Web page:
If you are a Product person, you know you will get no credit for rolling this out. It falls in the “sheesh, finally!” category. Starting about now, you can apply background effects to your video look on the Teams web app. So, now you can blur your background or replace it with your own image… Just like you have been doing on the desktop client for a while. Check.

Message Center ID is MC277112.

Introducing Meeting Co-Organizers

If you hold large meetings using Teams, you will welcome this change. There is this blurry line between Teams meetings (easy to launch, fewer controls) and Teams webinars (lots of controls but more complicated to manage).

It makes sense to propagate some functionality from Teams webinars to Teams meetings. Setting up a meeting co-organizer is one of those valuable recent Teams features. Why? Because it helps to have someone manage the meeting for your, especially if you are also presenting in the meeting. For instance, it is handy to have someone who can pay attention to the meeting lobby and admit people as the meeting is happening.

As the meeting organizer, you can designate up to ten other users (part of your organization) as meeting co-organizers. The meeting co-organizers can do things like

  • Admit meeting participants from the lobby
  • Change a person’s meeting role
  • Lock the meeting
  • Present content
  • End the meeting for everyone

There are some things the meeting co-organizers cannot do, such as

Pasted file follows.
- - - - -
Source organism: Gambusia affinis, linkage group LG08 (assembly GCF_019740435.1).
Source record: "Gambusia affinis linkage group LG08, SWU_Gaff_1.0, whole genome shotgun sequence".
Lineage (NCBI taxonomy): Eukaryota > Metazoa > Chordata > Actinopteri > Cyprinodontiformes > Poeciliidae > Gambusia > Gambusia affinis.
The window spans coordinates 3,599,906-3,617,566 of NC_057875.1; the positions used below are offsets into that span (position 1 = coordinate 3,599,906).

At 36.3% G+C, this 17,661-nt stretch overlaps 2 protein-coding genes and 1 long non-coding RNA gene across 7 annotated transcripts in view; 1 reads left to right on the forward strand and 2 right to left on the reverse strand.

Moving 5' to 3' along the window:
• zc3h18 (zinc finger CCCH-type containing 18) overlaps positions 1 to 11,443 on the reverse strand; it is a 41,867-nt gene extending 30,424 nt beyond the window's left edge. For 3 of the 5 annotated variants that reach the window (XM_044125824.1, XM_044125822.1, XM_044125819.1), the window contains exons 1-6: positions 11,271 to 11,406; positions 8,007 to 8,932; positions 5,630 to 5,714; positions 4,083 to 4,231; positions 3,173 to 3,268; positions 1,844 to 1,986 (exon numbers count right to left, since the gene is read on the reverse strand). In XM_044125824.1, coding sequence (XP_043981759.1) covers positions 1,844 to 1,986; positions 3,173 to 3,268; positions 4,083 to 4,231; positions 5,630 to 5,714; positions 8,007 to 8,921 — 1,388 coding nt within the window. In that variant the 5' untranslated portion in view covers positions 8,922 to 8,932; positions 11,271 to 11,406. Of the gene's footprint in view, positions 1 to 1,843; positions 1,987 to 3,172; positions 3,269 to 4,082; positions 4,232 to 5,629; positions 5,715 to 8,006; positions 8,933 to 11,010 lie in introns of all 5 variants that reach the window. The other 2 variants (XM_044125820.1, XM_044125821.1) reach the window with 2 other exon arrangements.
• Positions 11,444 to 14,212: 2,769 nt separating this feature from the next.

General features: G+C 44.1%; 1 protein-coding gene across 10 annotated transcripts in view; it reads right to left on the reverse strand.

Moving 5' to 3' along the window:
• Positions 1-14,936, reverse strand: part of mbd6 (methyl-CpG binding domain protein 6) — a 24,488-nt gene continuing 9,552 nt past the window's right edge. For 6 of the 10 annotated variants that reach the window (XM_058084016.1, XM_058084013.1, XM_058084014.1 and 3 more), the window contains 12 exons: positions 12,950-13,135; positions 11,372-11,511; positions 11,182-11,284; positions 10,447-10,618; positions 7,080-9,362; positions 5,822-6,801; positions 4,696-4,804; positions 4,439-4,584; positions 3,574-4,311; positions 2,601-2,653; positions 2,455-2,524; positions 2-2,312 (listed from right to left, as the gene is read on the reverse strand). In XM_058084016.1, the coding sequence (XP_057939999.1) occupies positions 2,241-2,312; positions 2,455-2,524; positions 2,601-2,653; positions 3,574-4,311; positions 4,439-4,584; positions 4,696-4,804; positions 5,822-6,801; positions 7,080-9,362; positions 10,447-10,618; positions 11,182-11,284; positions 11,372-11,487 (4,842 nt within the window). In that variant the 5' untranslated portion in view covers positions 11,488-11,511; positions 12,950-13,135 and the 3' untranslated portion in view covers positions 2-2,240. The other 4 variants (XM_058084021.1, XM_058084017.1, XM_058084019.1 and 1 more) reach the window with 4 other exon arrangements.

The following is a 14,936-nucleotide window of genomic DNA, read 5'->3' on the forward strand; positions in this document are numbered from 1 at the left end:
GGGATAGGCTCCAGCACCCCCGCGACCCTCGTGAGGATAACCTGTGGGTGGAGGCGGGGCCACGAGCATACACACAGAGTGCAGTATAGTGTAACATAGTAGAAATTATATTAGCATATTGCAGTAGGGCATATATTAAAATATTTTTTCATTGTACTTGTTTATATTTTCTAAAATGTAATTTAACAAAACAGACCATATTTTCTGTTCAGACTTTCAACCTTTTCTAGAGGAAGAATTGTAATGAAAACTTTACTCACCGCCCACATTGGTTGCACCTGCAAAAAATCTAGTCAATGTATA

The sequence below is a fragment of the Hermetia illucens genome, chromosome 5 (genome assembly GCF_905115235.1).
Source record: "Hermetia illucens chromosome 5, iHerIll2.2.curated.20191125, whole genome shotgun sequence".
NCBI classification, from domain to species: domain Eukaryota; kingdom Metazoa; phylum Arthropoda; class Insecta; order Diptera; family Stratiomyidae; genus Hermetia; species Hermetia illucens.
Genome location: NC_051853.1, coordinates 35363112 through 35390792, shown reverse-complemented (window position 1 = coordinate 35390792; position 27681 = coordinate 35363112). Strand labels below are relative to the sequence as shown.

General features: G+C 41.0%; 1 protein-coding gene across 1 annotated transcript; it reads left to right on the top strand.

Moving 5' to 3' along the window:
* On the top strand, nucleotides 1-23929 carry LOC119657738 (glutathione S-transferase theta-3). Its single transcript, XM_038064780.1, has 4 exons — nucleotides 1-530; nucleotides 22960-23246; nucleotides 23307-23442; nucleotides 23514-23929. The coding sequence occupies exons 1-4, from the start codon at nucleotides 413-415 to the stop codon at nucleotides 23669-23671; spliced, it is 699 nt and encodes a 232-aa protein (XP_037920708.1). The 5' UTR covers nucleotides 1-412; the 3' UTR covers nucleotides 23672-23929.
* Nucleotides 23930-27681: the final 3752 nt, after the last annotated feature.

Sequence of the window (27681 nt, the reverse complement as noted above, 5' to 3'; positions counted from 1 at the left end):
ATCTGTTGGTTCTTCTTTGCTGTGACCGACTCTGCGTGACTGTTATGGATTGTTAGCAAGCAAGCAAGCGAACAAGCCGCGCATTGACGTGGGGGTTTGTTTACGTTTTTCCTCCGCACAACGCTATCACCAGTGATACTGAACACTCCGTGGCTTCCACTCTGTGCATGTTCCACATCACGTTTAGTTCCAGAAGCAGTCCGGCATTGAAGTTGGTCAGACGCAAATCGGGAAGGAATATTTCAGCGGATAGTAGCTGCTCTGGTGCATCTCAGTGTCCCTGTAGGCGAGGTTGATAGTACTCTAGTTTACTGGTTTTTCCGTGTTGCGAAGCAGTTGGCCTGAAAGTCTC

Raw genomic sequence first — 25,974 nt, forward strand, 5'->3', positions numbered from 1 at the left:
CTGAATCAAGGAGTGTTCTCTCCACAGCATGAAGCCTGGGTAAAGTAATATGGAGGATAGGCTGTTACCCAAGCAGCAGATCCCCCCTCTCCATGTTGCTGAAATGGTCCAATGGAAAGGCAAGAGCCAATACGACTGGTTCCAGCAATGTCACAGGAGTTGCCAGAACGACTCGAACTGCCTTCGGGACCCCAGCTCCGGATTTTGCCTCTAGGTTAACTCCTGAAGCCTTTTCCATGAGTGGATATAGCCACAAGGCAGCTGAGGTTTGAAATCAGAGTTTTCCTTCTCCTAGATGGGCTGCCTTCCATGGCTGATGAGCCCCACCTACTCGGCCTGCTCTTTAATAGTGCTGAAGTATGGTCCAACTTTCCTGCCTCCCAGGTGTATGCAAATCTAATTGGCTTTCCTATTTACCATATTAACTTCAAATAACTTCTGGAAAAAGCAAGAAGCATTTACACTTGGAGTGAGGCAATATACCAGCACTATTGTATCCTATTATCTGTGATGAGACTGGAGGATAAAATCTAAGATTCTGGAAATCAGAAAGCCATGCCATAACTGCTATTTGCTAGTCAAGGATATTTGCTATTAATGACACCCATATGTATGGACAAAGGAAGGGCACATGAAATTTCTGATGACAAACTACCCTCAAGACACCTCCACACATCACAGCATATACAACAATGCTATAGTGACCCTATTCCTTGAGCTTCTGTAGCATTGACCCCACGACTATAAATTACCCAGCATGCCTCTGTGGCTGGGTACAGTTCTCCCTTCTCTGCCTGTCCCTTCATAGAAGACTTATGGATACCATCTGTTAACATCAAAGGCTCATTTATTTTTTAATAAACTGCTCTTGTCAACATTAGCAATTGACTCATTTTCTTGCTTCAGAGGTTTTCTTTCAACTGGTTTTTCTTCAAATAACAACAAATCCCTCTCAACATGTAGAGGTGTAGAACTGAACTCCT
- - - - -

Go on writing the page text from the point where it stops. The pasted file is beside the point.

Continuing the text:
• Create and manage breakout rooms
  • Change the meeting organizer
  • Manage the meeting recording

This recent Teams feature is scheduled to roll out in February.

Message Center ID is MC292796.

More Emojis!

This recent Teams feature is one of those simple change/large impact items. Between now and March, Microsoft will be rolling out more Teams emojis. Like, 800 more emojis. And yes, you can search and filter to make it easier to find the emoji and reaction you want.

Message Center ID is MC296204.

Hide Your Video in a Teams Meeting

Have you ever tried to talk over a connection where your voice was slightly delayed? Talking while you are hearing yourself talk is hard to do. And it is mentally taxing.

As it turns out, it is similarly taxing to watch a video of yourself while you are talking or presenting. So, in the interest of your mental health, you now can hide your video while you are “on stage.” Hooray!

Everyone else can still see your video (keep that in mind before you sneak off to grab your Amazon delivery). And you can hide and unhide your video as the meeting goes on.

This recent Teams feature is rolling out now and should be completely rolled out by the end of February.

Message Center ID is MC310349.

And the Beat Goes On

There are plenty of other recent Teams features. These are the ones that will appeal to the broadest Teams audience. Let me know what you think about them.

Bonus: here is a nice video on new Teams features for meetings. It is long (32 minutes) but each of the features described is bookmarked, so you can easily move around.